Texas Christian has a different breed of mascot
The question has been percolating around the Rose Bowl for weeks, Granddaddy muttering under his breath, locals rolling their eyes, the arrival of party-crashing Texas Christian University reminding everyone of college football’s greatest ongoing controversy.
Why in blasted tarnation would anybody call themselves a Horned Frog?
The actual TCU football players are welcome here, glad to have them, rooting for the kids to slingshot that stone into the schnoz of giant Wisconsin, blah, blah, bah.
But as Horned Frogs? Really? After building its brand on generations of Trojans and Wolverines, the Rose Bowl has to open the doors to … what, exactly?
It’s the ugliest creature to grace this game since Woody Hayes’ offense. It’s the quirkiest beast to roam these parts since Joe Paterno’s socks. It makes as much sense as Pete Carroll’s hair.
“God knows why they ever chose it,” said Dan Jenkins, celebrated author and TCU alumnus. “I mean, they could have taken a lot of things, right? Squirrels, rabbits, all kinds of animals. But Horned Frogs? I have no idea.”
The nutty folks from Fort Worth not only employ the mascot, they embrace it.
TCU is one of the few teams to have its nickname plastered on the front of its jerseys. It has several sets of helmets that feature the mascot’s thorny image. It even has a horned frog costume that is worn by a student during games, forever dispelling the notion that human mascots have to be warm and cuddly.
“If you don’t think our mascot is tough, then you’ve never seen SuperFrog,” said quarterback Andy Dalton.
Um, yeah, it’s name is SuperFrog, but it looks like Teenage Mutant Ninja Frog, an obnoxious amphibian that only somebody from a small school fighting big odds could love.
“They might actually give a scholarship to the kid who wears that frog outfit,” Jenkins said. “I certainly hope so, if only because of the humility involved.”
T.J. Howard, one of those mascots, just laughs.
“Anytime somebody does matchups between us and our opponent, we never win the mascot portion of the matchup because everyone thinks SuperFrog looks so weird,” he said. “But it’s about the tradition of being the small guy with all the fight, and we love it.”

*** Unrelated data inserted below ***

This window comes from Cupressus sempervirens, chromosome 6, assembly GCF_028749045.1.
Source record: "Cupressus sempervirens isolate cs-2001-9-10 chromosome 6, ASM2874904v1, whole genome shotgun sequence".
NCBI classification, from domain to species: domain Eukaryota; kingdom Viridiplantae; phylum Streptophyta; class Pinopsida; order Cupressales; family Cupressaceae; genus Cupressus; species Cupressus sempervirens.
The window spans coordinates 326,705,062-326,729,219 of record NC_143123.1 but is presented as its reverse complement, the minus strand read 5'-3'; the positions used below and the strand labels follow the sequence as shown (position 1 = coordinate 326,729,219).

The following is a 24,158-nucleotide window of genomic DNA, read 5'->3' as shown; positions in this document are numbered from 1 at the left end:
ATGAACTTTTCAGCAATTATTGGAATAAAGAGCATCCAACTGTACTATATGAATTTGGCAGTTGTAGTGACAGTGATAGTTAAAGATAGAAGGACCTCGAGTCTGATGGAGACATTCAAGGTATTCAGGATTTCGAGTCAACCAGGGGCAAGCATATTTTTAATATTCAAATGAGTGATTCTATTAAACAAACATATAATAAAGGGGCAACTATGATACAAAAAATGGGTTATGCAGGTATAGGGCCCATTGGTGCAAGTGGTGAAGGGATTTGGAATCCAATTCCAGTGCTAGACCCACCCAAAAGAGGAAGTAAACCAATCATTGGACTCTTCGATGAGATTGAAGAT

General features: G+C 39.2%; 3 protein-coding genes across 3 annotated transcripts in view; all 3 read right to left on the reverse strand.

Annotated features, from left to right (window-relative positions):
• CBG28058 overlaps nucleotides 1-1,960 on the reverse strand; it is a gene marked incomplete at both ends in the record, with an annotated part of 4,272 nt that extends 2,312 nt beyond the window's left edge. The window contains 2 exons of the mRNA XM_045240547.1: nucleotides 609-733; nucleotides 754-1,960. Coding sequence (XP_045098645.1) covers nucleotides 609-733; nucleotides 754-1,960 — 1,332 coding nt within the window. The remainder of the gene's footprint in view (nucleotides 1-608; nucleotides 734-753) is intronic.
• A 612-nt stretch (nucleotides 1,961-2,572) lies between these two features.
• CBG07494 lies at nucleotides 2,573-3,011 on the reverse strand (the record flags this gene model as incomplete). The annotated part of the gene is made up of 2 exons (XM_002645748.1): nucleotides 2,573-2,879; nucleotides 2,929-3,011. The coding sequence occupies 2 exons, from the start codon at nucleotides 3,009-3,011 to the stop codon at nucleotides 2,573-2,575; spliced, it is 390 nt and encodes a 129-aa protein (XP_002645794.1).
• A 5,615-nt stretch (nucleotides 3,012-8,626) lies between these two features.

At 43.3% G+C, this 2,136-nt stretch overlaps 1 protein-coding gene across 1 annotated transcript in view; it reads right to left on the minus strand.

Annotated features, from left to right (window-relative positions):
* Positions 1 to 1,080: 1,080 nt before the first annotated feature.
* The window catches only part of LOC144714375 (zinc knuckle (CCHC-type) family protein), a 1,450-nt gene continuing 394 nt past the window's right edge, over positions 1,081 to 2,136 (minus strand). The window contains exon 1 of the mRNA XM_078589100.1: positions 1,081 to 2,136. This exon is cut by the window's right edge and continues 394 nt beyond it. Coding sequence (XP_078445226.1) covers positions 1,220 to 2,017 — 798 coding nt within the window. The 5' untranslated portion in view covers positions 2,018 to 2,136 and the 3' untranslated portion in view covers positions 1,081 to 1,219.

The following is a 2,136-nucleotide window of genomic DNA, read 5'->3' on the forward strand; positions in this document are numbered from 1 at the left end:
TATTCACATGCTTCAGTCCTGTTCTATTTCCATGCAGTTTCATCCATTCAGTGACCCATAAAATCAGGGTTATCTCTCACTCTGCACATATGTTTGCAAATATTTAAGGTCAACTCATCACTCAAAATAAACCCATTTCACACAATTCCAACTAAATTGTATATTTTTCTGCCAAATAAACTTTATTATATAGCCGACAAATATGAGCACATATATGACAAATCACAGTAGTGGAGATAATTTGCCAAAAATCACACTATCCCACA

The story goes that at TCU’s first football practice in 1896 — the school was called AddRan College back then — the players discovered a pack of horny toads scattering around their makeshift field. A year later, a student plastered a photo of one of the creatures on the yearbook cover. It might have been a joke, but it turned into one of college football’s oddest — and biologically incorrect — traditions.
This is a little awkward but, um, er, as currently constituted, in photos and drawings and legend, the Horned Frogs are not really horned frogs.
“Comparing their mascot to a horned frog is like comparing a cow to a monkey,” said Ian Recchio, curator of reptiles and amphibians at the Los Angeles Zoo. “I love that they would use something different as their mascot, but they keep calling it the wrong name.”
As Recchio explained, those reptiles discovered on the practice field 114 years ago were not horned frogs, but horned lizards. It is a horned lizard that is found in Texas. In a story that every football player can recite, it is a horned lizard that shoots blood out of his eye when threatened.
Horned frogs? They hang out in places like Argentina and southeast Asia, acting like anything but a self-respecting Bowl Championship Series mascot.
“A horned frog just hangs out all day on a lily pad, doing nothing,” Recchio said. “He doesn’t look or act anything like the horned lizard that is used by TCU.”
A horned frog is an amphibian. A horned lizard is a reptile. TCU is mighty confused. Or is it?
“Ah, we know it’s a horned lizard,” said center Jake Kirkpatrick with a smile and a shrug. “But Horned Frogs just sounds better.”
There you have it. TCU knows its mascot makes no sense, but it just doesn’t care because, really, since when does any part of college football’s passion have to make sense?
Perhaps there’s a certain uncompromising strength in this attitude, maybe the same strength that allows a private school of about 9,000 students to force its way onto one of football’s grandest stages against one of its traditional powers.
Only a Horned Frog, it seems, can laugh at himself in ways that players from larger schools would never dare. Kirkpatrick, for example, owns a tin replica of the mascot, but he knows where it belongs.
“We keep it way back in our guest room,” Kirkpatrick said. “There’s no way we’re keeping that thing in our bedroom.”
Only a Horned Frog, it seems, can revel in a symbol that fits in the palm of your hand.
“We like being the tough little creature,” tackle Marcus Cannon said. “You can be the biggest mascot around, but if you’re getting blood squirted on you, you’re not doing so well, are you?”
I began this story hating on the Horned Frog, but by the end of my research, you know, I sort of understand the appeal of the odd little fella, and I mentioned this to quarterback Dalton.
“Now think about this,” Dalton said. “We’re not only the Horned Frogs, but we’re also purple. How is that for a great combination?”
Dude, quit while you’re ahead.